A welcome email is usually a part of a series of onboarding emails, and is often the very first communication brands have with a customer. These emails can be anything from a subscription confirmation or a post-purchase email.
The welcome email will set the tone for the rest of the communications with a new customer. Apart from being a friendly reception, welcome email can help in various goals – from securing the first purchase, setting customer expectations, and encouraging subscribers to connect with the brand on other channels (like social media), to Making a strong and remarkable first impression.
Nowadays, as the novel Coronavirus spreads across the world, both consumers and businesses are forced to dramatically change their commercial behaviors. People are afraid and worried not only for their health, but for their jobs and saving. These financial concerns have resulted in major emotional and economical shifts and changes.
In order to weather the COVID19 storm, businesses need to show a level of sympathy and empathy to the unprecedented situation their customers face.
According to Harvard Business Review, customers appreciate knowing what is being done behind the scenes to provide them with the service or product. Giving new customers insight into how you are handling this situation will generate consumer confidence and loyalty that will only work in your advantage. So, don’t be afraid to communicate and describe the steps you’re taking to handle the risk and difficulties of this current crisis.
Revise buy-online-pickup-in-store policies now that stores are closed
As we mentioned, people are staying home these days. Not only that, they are instructed to maintain social distancing practices when going shopping – so businesses had to adjust accordingly.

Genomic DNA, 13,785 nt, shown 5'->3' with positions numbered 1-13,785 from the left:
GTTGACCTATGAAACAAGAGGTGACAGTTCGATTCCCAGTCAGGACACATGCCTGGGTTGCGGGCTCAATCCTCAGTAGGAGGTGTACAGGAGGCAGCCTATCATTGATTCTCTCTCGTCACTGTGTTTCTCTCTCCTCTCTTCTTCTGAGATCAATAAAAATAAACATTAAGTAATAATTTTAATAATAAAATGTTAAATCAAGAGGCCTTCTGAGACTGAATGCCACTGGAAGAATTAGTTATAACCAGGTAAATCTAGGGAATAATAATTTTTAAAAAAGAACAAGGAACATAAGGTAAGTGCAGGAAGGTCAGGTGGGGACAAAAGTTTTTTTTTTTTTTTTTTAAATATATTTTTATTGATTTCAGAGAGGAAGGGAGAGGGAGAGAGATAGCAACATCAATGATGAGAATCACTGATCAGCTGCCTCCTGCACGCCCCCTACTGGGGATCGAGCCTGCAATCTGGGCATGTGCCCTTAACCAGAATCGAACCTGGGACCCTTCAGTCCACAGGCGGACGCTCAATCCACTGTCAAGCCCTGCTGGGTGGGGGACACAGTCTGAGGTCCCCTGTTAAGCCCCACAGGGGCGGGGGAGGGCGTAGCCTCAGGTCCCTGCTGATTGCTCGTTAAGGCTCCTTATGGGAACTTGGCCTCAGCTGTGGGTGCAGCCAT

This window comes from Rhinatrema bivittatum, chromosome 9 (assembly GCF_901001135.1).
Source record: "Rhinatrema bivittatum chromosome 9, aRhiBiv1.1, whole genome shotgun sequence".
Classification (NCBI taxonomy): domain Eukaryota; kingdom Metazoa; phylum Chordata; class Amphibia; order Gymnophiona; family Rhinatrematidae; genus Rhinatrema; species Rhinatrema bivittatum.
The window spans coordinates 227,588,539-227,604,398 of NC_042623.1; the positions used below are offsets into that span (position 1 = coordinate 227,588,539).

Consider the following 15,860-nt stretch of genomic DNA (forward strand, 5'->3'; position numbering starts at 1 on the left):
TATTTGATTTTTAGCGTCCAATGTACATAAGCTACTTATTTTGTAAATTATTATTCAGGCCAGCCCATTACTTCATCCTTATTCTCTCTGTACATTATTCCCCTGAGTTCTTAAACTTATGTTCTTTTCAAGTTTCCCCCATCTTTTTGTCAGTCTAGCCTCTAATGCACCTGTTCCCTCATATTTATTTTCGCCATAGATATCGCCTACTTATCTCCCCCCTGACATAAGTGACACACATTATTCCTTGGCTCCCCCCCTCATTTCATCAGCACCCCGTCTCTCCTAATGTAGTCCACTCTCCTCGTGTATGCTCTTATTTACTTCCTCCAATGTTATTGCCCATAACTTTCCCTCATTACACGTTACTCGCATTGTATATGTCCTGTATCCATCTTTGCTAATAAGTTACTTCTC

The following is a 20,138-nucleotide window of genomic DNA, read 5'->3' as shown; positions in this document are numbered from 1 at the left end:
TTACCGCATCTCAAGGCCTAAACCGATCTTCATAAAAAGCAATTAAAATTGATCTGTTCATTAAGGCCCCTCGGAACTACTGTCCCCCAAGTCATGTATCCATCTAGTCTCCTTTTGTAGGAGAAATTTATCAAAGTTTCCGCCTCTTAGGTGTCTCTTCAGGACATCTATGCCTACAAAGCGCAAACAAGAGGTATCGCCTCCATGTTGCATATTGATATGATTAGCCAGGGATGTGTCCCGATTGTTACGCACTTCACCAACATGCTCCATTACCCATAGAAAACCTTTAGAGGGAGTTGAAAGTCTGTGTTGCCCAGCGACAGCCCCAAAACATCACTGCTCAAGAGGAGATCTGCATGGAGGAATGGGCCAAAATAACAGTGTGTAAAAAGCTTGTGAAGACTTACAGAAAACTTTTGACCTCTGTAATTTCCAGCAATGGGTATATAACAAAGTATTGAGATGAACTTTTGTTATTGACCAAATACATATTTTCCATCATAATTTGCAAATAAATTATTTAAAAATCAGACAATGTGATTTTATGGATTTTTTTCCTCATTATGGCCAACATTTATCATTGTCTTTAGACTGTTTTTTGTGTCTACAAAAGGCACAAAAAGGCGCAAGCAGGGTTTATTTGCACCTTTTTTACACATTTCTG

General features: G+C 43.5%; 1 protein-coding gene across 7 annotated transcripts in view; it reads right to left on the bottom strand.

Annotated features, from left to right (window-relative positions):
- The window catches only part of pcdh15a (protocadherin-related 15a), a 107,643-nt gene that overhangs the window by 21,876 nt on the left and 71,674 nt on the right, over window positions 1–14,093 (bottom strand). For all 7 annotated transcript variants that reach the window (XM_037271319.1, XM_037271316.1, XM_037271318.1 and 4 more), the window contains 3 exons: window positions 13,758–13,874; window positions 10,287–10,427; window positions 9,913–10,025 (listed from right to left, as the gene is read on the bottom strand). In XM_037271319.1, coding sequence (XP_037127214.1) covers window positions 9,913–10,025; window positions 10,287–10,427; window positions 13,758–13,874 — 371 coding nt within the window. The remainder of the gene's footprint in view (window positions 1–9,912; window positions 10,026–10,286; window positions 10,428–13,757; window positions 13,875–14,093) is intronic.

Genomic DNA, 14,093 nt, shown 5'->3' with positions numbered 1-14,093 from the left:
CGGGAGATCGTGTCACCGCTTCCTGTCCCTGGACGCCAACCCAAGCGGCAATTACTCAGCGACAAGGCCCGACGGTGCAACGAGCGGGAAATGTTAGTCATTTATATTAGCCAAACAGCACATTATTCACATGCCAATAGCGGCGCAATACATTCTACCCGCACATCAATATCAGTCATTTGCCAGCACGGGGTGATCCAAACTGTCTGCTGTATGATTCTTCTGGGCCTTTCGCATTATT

In order to limit potential exposure to the Coronavirus for both consumers and employees, a growing number of businesses are using the same technology that has helped with crowd control during holiday shopping.
Implementing these methods and informing consumers about it will attract people to your business. Knowing it is safe for them to use your services and get your product will make your brand very attractive for current and potential customers alike.
Protect your website
Hackers and cybercriminals are seizing the day and taking advantage of the opportunities this global crisis has presented them with. As more and more activities are transferred to the internet, from online meetings and finance to virtual workouts and shopping, hackers have been busy looking for new entry points to be exploited.
Moreover, with the move to remote work, businesses are using less secure devices and loosening up security controls, exposing themselves and their customers to greater risks. For example, brands trying to keep up with rising online traffic might depend on outsourced tools, potentially resulting in exposure of sensitive data.
This means you need to make sure your website is secure – and now more than ever.
There are several basic steps you can take to improve your site security. You might want to
Like anything else with business, there are no guarantees. Let alone in these troubled and tumultuous times.
However, doing your best to better understand, communicate, and serve your customers can only work in your favor. So, go ahead and give one or several of the above-mentioned strategies a go. Even COVID-19 won’t stand between you and your loyal customers.